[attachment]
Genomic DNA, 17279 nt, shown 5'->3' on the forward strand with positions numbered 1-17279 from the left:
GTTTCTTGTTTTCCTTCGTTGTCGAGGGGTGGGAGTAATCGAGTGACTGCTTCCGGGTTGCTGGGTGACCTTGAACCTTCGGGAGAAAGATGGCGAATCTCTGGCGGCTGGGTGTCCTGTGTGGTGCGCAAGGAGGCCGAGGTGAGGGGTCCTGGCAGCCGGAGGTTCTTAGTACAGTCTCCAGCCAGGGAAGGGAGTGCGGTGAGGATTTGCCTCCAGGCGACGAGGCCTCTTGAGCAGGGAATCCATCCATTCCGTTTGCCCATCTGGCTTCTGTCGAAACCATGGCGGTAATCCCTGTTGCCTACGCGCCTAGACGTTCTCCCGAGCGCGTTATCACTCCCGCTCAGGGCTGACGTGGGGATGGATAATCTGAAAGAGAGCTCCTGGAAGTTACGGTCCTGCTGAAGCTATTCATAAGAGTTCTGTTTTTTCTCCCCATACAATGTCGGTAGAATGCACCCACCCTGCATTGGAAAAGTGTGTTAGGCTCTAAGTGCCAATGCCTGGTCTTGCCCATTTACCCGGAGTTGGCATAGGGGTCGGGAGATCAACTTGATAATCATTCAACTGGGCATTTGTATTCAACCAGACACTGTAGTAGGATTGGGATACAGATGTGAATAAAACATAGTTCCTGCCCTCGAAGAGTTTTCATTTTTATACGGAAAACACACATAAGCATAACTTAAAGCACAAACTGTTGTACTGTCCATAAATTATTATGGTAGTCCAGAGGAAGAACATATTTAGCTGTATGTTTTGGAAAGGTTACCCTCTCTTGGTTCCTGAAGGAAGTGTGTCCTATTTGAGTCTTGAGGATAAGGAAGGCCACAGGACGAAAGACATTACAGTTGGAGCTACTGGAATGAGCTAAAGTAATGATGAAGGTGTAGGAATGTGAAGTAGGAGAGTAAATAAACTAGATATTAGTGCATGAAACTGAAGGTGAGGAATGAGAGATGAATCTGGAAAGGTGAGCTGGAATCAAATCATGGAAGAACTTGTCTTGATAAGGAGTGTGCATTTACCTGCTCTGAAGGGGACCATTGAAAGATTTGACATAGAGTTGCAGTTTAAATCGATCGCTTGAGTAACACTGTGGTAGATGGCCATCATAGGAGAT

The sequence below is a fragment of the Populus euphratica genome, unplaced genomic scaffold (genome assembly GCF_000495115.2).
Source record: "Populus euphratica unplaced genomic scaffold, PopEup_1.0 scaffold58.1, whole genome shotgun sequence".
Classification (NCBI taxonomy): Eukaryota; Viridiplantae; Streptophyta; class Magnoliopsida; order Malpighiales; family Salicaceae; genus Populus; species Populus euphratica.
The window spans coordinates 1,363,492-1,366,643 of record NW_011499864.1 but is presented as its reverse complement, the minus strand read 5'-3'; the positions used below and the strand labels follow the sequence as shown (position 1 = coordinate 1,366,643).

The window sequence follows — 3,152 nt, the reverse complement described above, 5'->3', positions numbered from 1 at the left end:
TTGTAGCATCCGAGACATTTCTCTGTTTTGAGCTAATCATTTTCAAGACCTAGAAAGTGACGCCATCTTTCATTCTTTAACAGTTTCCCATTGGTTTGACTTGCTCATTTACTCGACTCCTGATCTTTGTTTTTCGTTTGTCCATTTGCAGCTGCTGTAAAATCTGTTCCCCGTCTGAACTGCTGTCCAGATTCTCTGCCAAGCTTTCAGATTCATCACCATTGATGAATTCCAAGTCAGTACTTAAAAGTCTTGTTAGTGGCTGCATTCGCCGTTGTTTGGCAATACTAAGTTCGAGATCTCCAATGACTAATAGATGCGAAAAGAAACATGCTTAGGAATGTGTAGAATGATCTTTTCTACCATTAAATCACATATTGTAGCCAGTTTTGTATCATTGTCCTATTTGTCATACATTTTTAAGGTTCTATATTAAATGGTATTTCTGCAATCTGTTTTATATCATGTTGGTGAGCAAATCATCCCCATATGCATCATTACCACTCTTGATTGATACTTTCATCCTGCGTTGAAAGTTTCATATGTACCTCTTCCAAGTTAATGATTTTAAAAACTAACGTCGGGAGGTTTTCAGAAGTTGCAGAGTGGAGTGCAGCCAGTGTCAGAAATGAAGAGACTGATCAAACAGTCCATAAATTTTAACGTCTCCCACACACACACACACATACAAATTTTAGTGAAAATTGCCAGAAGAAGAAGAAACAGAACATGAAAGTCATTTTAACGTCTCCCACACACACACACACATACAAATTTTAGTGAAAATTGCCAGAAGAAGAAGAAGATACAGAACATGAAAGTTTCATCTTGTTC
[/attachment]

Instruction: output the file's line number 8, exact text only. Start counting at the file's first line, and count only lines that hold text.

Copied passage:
TTGTAGCATCCGAGACATTTCTCTGTTTTGAGCTAATCATTTTCAAGACCTAGAAAGTGACGCCATCTTTCATTCTTTAACAGTTTCCCATTGGTTTGACTTGCTCATTTACTCGACTCCTGATCTTTGTTTTTCGTTTGTCCATTTGCAGCTGCTGTAAAATCTGTTCCCCGTCTGAACTGCTGTCCAGATTCTCTGCCAAGCTTTCAGATTCATCACCATTGATGAATTCCAAGTCAGTACTTAAAAGTCTTGTTAGTGGCTGCATTCGCCGTTGTTTGGCAATACTAAGTTCGAGATCTCCAATGACTAATAGATGCGAAAAGAAACATGCTTAGGAATGTGTAGAATGATCTTTTCTACCATTAAATCACATATTGTAGCCAGTTTTGTATCATTGTCCTATTTGTCATACATTTTTAAGGTTCTATATTAAATGGTATTTCTGCAATCTGTTTTATATCATGTTGGTGAGCAAATCATCCCCATATGCATCATTACCACTCTTGATTGATACTTTCATCCTGCGTTGAAAGTTTCATATGTACCTCTTCCAAGTTAATGATTTTAAAAACTAACGTCGGGAGGTTTTCAGAAGTTGCAGAGTGGAGTGCAGCCAGTGTCAGAAATGAAGAGACTGATCAAACAGTCCATAAATTTTAACGTCTCCCACACACACACACACATACAAATTTTAGTGAAAATTGCCAGAAGAAGAAGAAACAGAACATGAAAGTCATTTTAACGTCTCCCACACACACACACACATACAAATTTTAGTGAAAATTGCCAGAAGAAGAAGAAGATACAGAACATGAAAGTTTCATCTTGTTC